The Modern African Writing series brings the best African writing to an international audience. These groundbreaking novels, memoirs, and other literary works showcase the most talented writers of the African continent. The series also features works of significant historical and literary value translated into English for the first time. Moderately priced, the books chosen for the series are well-crafted, original, and ideally suited for African studies classes, world literature classes, or any reader looking for compelling voices of diverse African perspectives.
In a novel of stunning scope, Chuma Nwokolo moves across time and place to deliver an story that speaks to urgent contemporary concerns. His characters’ indelible voices offer perspectives that are simultaneously global, political, and intimately human. The place at The Extinction of Menai’s heart is the Niger delta village of Kreektown, even as the action spans continents.
Imraan Coovadia takes his homeland’s transition from imperial to metric measurements as his catalyst, holding South Africa up to the light and examining it from multiple perspectives, his sere, direct sentences lighting a fire as he parses South Africa across the decades, from 1970 into the present.
The Maestro, the Magistrate & the Mathematician follows three Zimbabwean expatriates in Edinburgh as they struggle to find places for themselves in Scotland. Shying from neither the political nor the personal, Huchu creates a humorous but increasingly somber picture of love, loss, belonging, and politics in the Zimbabwean diaspora.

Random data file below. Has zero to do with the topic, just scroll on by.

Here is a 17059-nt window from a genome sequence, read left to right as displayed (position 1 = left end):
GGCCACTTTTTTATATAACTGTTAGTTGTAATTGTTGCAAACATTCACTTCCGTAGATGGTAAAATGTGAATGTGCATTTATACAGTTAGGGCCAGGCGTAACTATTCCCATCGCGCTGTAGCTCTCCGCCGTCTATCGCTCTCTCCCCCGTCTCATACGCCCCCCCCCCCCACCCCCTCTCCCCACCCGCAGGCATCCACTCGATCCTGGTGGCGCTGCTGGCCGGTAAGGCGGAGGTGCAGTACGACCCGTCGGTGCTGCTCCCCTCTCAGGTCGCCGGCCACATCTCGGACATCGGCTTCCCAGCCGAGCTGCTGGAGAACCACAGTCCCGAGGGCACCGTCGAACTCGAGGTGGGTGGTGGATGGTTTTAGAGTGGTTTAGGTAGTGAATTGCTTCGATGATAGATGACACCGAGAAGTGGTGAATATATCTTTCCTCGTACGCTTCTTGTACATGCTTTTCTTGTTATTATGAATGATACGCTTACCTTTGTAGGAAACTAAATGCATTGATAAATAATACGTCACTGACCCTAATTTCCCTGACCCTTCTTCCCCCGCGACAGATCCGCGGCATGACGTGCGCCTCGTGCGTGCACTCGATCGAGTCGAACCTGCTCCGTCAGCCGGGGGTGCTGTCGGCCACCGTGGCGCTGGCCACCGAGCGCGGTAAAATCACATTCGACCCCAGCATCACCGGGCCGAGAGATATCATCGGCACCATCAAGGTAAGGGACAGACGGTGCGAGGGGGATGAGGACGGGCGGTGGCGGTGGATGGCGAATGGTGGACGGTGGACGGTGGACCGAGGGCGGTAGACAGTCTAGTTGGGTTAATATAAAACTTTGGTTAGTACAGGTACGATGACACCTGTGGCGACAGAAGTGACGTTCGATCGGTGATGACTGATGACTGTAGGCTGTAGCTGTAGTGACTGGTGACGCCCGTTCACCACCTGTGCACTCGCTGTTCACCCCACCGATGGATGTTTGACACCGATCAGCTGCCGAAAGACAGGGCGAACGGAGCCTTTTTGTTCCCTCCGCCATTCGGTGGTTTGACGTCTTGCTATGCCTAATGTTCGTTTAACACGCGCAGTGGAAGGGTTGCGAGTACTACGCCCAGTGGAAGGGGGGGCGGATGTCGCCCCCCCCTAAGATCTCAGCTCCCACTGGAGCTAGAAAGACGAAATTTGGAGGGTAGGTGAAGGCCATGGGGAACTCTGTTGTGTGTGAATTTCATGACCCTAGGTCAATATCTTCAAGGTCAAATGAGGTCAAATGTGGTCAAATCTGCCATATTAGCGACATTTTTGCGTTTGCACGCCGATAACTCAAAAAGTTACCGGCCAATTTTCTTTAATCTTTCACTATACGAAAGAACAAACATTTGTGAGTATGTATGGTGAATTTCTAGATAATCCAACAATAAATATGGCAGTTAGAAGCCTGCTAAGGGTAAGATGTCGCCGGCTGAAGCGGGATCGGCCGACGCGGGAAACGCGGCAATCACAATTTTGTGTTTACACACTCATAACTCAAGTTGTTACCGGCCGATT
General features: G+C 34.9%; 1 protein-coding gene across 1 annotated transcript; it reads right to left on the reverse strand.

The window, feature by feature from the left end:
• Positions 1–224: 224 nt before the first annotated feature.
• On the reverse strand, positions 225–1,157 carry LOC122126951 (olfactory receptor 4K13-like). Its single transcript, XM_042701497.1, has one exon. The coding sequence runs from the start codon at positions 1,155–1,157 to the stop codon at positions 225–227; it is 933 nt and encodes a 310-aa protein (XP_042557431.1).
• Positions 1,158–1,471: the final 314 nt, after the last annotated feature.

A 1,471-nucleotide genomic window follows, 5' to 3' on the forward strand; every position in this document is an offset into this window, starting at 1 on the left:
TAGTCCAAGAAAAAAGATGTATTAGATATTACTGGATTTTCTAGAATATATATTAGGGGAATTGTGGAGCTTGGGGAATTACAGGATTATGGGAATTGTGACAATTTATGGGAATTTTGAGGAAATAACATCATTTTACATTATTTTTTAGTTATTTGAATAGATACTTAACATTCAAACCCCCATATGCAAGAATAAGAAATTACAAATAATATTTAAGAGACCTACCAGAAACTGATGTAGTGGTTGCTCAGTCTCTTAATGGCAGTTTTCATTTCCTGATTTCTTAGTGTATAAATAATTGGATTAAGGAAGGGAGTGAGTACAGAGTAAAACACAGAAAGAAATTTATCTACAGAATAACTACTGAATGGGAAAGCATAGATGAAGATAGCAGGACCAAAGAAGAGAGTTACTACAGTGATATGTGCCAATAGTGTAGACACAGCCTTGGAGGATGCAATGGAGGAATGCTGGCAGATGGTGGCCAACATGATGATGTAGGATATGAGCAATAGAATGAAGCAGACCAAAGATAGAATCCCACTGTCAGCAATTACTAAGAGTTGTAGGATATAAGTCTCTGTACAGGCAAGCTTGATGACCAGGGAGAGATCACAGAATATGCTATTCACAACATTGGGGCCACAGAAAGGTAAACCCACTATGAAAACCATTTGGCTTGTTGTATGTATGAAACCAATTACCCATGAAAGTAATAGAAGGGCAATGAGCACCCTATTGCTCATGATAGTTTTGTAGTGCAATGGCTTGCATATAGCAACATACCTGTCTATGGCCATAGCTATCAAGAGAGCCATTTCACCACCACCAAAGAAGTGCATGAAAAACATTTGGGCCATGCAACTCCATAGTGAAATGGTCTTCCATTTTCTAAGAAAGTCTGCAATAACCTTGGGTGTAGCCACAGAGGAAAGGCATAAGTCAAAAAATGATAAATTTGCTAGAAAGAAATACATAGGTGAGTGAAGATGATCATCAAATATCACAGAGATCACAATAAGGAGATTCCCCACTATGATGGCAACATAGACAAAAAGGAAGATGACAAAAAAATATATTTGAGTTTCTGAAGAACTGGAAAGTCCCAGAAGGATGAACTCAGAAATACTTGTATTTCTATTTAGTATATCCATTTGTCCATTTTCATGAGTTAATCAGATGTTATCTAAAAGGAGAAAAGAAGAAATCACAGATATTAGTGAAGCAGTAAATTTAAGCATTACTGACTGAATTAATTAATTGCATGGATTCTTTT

In this delicious and devastating first novel, which The Guardian named one of its ten best contemporary African books, Caine Prize finalist Tendai Huchu (The Maestro, the Magistrate, and the Mathematician) portrays the heart of contemporary Zimbabwean society with humor and grace.
In the fictional East African Kwatee Republic of the 1990s, the dictatorship is about to fall, and the nation’s exiles are preparing to return. One of these exiles, a young man named Kalumba, is a graduate student in the United States, where he encounters Mrs. Shaw, a professor emerita and former British settler who fled Kwatee’s postcolonial political and social turmoil.
From Sleep Unbound portrays the life of Samya, an Egyptian woman who is taken at age 15 from her Catholic boarding school and forced into a loveless and humiliating marriage. Eventually sundered from every human attachment, Samya lapses into despair and despondence, and finally an emotionally caused paralysis. But when she shakes off the torpor of sleep, the sleep of avoidance, she awakens to action with the explosive energy of one who has been reborn.